No, seriously

9 May

Quick quiz: What is Dia de los Muertos?

  1. a “centuries-old holiday, with roots in indigenous Aztec culture” that is observed throughout the world(http://www.latimes.com/entertainment/envelope/cotown/la-et-ct-disney-dia-de-los-muertos-20130507,0,5334483.story?fb_action_ids=10200509346030641&fb_action_types=og.likes&fb_source=other_multiline&action_object_map={“10200509346030641”:481461728592968}&action_type_map={“10200509346030641″:”og.likes”}&action_ref_map=[]).
  2. an upcoming Pixar film

Answer: Both of the above.

In preparation for the film’s release, Pixar filed to trademark “Dia de los Muertos” to protect the profits it envisioned from making plastic trinkets and sugar-coated snacks.

Oh yes, they did.

But oh no, they couldn’t.

The day after news broke of Pixar’s filing, a change.org petition to stop Pixar hit the internet. And Pixar “has since been determined that the title of the film will change and therefore we are withdrawing our trademark filing.”

When I heard this story on NPR yesterday, a commentator made the comparison that trying to trademark Dia de los Muertos was like trying to trademark Mickey Mouse.

Huh?

I’m trying and failing to find the “yes, and…” here. Because it’s not at all like trying to trademark Mickey Mouse (which is probably trademarked). It’s like trying to trademark Thanksgiving, and in the process, trademarking dinner with family and watching football in a food coma. It’s trying to trademark culture and tradition.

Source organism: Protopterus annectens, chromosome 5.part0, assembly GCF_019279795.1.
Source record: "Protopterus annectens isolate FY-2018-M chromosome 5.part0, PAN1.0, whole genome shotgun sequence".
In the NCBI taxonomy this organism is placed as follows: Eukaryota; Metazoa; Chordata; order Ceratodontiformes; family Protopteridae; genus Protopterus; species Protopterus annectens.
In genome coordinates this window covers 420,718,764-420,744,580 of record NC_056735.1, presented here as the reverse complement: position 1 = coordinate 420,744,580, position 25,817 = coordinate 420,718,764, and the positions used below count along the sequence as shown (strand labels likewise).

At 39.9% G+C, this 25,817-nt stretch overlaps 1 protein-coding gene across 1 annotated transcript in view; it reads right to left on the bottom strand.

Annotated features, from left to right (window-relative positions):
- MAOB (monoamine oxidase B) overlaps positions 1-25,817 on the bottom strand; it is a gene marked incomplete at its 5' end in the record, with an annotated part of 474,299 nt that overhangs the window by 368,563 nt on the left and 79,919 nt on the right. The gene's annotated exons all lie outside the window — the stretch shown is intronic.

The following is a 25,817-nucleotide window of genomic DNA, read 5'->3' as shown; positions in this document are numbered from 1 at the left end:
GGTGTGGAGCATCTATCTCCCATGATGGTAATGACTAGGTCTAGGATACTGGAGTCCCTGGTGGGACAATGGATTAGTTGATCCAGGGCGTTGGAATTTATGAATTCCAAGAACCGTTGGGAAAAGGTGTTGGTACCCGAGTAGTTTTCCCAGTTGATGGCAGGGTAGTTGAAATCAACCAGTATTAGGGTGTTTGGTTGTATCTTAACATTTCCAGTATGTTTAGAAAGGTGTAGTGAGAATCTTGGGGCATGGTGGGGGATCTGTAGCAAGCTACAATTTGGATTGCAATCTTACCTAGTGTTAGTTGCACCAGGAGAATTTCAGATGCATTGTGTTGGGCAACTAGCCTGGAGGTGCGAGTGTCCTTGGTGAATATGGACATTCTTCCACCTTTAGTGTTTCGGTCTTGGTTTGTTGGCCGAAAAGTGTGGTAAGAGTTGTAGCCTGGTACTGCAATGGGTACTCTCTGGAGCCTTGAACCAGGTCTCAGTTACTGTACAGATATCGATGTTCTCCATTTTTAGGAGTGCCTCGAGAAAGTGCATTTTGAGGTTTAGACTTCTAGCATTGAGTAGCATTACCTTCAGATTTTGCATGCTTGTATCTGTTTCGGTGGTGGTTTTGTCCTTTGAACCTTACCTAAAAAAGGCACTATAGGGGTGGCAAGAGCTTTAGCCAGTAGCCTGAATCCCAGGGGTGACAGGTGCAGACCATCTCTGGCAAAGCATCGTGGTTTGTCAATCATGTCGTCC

Now what would possess Pixar to try to do that? I suspect that in addition to being their standard procedure for business (which raises the question, has Pixar trademarked the word and concept of “Up”?), they just didn’t realize that other people already “own” Dia de los Muertos. That the rights to Dia de los Muertos are everyone’s.

And beyond retracting their ludicrous trademark filing, the opportunity for Pixar here is to figure out what went off the rails (groupthink, anyone? failing to take diverse perspectives because of a perceived homogeneity, and baseline assumptions that go unchallenged?) and how to be as visionary in their business practices as they are in their art.

P.S. Apparently, Pixar is changing the name of their film. To something they can trademark.

One Response to “No, seriously”

  1. Renee Otero May 9, 2013 at 9:11 pm #

    People don’t “own” Dia de los Muertos. People, Mexican people (and now other) live it and have longer than Pixar or Disney have existed.

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